by Keeli Gailes PT, DPT, ATC
Prenatal pelvic physical therapy is important because it will help you be proactive in preventing future pelvic floor and other physical dysfunction.
“An ounce of prevention is worth a pound of cure”~Benjamin Franklin
You may think that there is no need to go to pelvic physical therapy while you are pregnant because you are feeling fine or only dealing with “normal” pregnancy changes such as: low back pain, increased urinary frequency, your feet swelling/growing and becoming out of breath more easily. These things will all just go away when the baby comes right? Unfortunately the answer is “sometimes” but even if they do, you will often experience the long-term effects of changes that occurred in your body during pregnancy 20-30 years later when you reach Menopause and your hormones are not as protective as they were in your youth.
Pregnancy Hormones – What, How, and Who?
There are a number of “pregnancy hormones” in your body during and following pregnancy. Among these hormones is relaxin, which does what it sounds like.
Relaxin is responsible for helping the ligaments in the body lengthen to allow the pubic symphysis to gently widen during delivery and facilitate a vaginal birth. Unfortunately, this hormone does not stay concentrated right at the pubic symphysis and it has effects from head to toe during your pregnancy. These effects, however, can be reduced by giving your body the support it needs during and after your pregnancy.
The physical effects of relaxin allowing for ligament lengthening, along with the postural changes that occur as the center of balance shifts with the growing baby over the course of 10 months, are significant even if everything goes smoothly. This combination can lead to flattening of arches, swaying of the back, diastasis recti (abdominal split), hyperextension of the knees, and a forward head position. There is no evidence that suggests relaxin is responsible for pain, however.
Sometimes these effects cause symptoms during a first pregnancy, but more often they will compound over multiple pregnancies or when postural changes that are not corrected continue and compound over time until you start to see an increase in “common” issues like low back pain with prolonged standing or mild leakage.
Supporting your Body During Pregnancy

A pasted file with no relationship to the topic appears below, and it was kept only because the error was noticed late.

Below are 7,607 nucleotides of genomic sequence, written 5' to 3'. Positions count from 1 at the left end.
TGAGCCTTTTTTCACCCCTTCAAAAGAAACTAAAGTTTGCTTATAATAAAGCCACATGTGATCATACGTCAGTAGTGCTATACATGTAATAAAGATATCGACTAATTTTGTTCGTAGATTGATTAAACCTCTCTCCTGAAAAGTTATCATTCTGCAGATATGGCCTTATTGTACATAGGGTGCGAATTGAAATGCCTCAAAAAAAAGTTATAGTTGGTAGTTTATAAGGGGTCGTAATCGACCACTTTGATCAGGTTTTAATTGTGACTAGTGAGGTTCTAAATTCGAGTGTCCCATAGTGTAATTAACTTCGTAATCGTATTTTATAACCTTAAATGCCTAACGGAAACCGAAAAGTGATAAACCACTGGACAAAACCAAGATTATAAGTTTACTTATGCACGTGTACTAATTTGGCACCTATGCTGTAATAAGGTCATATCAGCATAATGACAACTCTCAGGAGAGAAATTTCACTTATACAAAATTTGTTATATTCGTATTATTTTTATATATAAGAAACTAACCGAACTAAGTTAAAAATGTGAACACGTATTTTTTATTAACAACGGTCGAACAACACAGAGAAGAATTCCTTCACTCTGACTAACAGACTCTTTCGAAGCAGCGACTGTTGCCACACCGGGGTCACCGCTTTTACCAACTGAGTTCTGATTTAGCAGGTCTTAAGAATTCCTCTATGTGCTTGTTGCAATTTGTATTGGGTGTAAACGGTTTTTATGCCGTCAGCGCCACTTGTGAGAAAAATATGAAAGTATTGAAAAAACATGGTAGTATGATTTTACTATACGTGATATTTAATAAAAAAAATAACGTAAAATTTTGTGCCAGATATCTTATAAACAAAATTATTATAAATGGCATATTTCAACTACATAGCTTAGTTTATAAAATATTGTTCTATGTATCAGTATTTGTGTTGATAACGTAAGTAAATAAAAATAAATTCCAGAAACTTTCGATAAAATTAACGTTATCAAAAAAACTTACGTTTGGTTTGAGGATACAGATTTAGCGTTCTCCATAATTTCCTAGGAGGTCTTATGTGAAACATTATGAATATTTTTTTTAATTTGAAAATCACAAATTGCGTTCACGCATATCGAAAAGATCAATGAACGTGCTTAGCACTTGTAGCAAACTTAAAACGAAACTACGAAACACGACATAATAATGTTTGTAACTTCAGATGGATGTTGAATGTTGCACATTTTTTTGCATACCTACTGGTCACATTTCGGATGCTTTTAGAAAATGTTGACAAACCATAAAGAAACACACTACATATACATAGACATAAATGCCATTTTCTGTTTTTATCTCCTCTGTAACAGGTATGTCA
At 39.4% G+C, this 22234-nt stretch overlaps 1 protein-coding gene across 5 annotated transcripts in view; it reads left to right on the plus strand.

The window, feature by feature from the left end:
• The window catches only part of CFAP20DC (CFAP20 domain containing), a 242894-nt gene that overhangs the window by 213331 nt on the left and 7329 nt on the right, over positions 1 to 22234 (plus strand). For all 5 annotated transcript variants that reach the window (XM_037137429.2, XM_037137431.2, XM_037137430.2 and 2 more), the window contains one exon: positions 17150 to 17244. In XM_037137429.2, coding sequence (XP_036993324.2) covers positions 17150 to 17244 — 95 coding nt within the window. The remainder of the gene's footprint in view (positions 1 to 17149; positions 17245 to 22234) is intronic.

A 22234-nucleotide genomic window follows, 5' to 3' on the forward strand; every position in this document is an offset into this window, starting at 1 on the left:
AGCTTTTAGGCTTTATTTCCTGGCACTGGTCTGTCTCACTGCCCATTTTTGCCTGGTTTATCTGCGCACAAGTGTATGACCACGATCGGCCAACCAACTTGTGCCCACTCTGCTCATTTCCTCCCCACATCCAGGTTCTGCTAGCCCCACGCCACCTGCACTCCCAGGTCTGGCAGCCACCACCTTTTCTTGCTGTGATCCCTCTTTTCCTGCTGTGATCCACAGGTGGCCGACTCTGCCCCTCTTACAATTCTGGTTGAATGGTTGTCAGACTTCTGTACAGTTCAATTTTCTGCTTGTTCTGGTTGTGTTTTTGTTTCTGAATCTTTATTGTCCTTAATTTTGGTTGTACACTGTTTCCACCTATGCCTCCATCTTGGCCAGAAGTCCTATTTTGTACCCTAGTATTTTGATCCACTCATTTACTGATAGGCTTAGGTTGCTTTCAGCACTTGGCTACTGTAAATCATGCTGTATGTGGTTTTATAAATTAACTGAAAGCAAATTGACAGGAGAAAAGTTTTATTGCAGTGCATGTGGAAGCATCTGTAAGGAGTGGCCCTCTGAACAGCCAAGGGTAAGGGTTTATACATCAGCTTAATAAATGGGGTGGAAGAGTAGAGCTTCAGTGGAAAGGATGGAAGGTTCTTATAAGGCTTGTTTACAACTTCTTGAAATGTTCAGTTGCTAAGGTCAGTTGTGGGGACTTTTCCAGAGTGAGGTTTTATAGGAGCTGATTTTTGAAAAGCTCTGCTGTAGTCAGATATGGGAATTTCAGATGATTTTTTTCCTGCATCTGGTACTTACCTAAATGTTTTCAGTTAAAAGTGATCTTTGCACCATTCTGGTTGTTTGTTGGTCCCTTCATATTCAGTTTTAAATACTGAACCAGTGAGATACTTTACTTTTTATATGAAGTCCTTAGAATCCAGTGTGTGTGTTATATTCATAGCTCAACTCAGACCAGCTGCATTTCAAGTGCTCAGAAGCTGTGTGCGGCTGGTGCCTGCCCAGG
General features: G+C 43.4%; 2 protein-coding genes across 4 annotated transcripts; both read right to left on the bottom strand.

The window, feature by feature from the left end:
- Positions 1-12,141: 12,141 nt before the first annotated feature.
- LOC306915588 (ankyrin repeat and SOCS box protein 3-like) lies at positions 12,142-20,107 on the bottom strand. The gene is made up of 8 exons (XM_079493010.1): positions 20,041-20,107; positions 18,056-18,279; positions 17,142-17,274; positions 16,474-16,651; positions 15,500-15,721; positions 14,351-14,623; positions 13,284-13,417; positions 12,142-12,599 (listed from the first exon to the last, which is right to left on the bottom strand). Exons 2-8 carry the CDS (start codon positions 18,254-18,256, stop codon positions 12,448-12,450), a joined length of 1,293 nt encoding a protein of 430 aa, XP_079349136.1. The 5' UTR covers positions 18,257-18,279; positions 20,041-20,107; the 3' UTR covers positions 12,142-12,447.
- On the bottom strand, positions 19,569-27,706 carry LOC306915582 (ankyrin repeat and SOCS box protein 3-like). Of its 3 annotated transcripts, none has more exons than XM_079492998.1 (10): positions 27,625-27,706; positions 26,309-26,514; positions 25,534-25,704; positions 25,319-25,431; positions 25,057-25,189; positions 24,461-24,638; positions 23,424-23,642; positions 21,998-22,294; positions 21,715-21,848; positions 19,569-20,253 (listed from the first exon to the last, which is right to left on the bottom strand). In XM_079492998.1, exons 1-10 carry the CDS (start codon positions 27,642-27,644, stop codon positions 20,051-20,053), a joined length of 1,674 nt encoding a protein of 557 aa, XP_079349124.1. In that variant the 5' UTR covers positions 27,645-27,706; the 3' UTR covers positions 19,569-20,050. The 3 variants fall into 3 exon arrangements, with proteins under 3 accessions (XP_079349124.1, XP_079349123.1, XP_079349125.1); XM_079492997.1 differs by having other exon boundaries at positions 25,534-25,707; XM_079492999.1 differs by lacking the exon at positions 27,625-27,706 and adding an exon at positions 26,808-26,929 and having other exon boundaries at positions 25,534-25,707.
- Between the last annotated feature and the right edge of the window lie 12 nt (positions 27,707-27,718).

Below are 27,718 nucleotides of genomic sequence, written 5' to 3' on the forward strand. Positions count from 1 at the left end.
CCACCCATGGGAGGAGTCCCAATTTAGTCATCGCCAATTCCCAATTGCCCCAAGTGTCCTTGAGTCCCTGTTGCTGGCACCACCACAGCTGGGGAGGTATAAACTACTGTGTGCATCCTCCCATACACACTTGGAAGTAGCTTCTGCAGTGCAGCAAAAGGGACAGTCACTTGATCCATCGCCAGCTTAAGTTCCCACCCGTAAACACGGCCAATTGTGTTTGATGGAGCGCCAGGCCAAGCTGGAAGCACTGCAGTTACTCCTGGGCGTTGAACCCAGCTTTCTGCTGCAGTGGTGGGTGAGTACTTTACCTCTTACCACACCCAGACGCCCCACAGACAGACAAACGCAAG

Some ways that you can support your body during pregnancy include:
- Engage in a balanced and targeted strengthening program (can be yoga-based)
- Wear supportive clothing or belly-bands such as the Maternity FIT splint.
- Choose shoes with good arch support or add supportive insoles to help prevent the collapse of your arches.
- Learn how to use good posture and move in a pregnant body safely. Get on the waitlist for our upcoming Prenatal Workshop!
Why it is Not Best to “Just Take it Easy” While Pregnant
Historically, there has been a lot of unnecessary fear mongering among fitness and medical professionals around physical activity during pregnancy. This is, in part, because we have historically excluded pregnant women from most studies in the name of “doing no harm”. It is also a result of many fitness and medical professionals not being up-to date on the scientific evidence that actually supports regular activity in pregnant individuals.5
This has led to higher instances of women becoming sedentary during their pregnancy. Less activity can lead to higher risk of gestational diabetes,2 as well as postural weakness and muscle imbalances which can lead to pain. Furthermore, those who do start to have pain or discomfort during their pregnancy are often told that it is “normal” and are not referred to prenatal pelvic physical therapy, so their symptoms continue and may even become progressively worse over the course of their pregnancy.
Posture, Pelvic Floor, and Pregnancy
Beyond the changes already discussed, the pelvic floor is also commonly affected far before delivery occurs. This is often due to the relationship between the pelvic floor and the muscles that surround the pelvis. When the pelvis takes on an anterior tilt, there is often compression of the nerve roots exiting the mid and low back. These are the same nerves that are responsible for telling the pelvic floor what to do and, if compressed, that message can become unclear. With altered nerve information, the pelvic floor often trends toward having either too much or too little tone.